Don’t Label Me

In 1976, George Plemper took a job as a high school chemistry teacher at Riverside School in Thamesmead, South London. The teaching gig was short-lived, but luckily for us Plemper documented his time there by taking photographs between classes. Fast forward to 2008, by which time the photographs had lain dormant in his garage for thirty years. Plemper starts a Flickr page and soon gains a wide online following, including not only many of his former students and colleagues but also the Guardian UK, which ran several stories about the photos.

They are mostly black & white portraits, unstaged snapshots of uniformed students smiling shyly or pulling faces for the camera. In his Flickr page and in the Guardian interviews, Plemper remembers some of the lives behind these faces: the quiet, handsome refugee of the Biafran conflict in Nigeria, the girl (in sewing class, above) who considers herself ugly and unworthy of being photographed. When Plemper first showed the photographs in 1979, he titled the exhibition “Lost at School.” He was referring to himself and his own misgivings about being a teacher, but the title also tells us something about the nature of his sympathy for his students. Feeling lost and awkward was in many ways the common ground between the photographer and his teen subjects.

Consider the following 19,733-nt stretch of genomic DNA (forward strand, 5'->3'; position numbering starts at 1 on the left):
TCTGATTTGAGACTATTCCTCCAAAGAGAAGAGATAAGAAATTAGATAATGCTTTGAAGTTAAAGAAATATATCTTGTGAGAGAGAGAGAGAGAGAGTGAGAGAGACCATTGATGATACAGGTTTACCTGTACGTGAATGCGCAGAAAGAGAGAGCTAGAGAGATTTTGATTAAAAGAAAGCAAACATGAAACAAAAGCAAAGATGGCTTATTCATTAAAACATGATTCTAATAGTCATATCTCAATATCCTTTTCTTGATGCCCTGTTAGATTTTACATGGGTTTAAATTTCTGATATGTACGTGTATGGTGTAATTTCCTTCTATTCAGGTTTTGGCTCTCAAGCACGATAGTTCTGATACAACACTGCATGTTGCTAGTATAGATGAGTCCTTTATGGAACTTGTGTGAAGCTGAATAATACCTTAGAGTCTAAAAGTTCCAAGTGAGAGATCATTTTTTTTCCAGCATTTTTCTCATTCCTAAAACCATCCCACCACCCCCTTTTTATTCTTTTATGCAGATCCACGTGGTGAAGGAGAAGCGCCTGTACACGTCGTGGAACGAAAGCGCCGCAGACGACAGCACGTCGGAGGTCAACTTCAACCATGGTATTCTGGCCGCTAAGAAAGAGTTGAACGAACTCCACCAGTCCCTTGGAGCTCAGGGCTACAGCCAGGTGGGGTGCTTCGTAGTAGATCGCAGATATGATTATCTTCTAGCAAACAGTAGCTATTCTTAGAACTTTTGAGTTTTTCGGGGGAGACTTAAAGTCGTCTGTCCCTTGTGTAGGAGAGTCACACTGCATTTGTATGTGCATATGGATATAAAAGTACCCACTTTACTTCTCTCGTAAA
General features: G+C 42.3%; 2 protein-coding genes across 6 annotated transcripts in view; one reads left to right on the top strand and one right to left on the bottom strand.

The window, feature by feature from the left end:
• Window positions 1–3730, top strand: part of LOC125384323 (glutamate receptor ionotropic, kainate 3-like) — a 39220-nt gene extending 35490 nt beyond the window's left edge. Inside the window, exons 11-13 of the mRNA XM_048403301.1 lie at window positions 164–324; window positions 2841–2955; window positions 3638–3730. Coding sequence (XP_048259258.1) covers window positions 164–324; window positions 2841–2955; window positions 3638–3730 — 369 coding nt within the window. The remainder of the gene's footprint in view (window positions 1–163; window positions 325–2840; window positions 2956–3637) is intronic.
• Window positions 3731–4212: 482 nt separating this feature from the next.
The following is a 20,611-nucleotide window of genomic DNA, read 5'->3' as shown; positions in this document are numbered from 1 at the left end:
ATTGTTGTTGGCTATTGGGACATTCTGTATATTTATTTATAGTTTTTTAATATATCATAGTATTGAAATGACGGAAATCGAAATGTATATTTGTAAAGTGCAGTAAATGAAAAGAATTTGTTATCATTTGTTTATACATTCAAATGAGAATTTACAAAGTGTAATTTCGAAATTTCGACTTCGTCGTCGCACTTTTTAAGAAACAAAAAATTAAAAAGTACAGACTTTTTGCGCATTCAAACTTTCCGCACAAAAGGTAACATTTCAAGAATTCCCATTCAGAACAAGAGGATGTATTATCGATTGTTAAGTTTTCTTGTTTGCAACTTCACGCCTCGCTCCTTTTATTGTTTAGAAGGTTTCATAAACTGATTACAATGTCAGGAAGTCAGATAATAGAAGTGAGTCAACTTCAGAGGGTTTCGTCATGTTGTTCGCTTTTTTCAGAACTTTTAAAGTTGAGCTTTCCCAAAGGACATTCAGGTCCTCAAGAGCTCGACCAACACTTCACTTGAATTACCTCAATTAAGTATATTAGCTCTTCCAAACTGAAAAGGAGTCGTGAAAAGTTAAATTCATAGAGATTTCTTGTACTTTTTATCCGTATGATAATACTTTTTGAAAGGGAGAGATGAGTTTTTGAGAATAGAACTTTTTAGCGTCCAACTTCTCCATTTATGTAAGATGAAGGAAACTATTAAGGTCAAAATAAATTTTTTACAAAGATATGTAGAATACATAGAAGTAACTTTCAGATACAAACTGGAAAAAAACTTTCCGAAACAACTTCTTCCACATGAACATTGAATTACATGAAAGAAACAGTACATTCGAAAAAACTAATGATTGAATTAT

An interesting coda to the story: the renewed interest in the photos prompted Plemper to revisit Riverside, now renamed Bexley Business Academy. A recent show organized on the school grounds became a kind of high school reunion between Plemper and many of his stars, now much older than their teacher had been. Check out this audio slideshow for their moving reflections on the experience, and for Plemper’s thoughts about the prospect capturing a new generation of students on film.

Ben Graves blogs at Toys & Techniques. He has a vivid teen memory of an argument in band class between Mr. Brooks and Darren, aged 13. “Why are you late, Darren?” “I was playing video games.” “What video game were you playing?” “Bad Dudes.” “Well, Darren, it’s going to be Bad News for you if you keep showing up late.”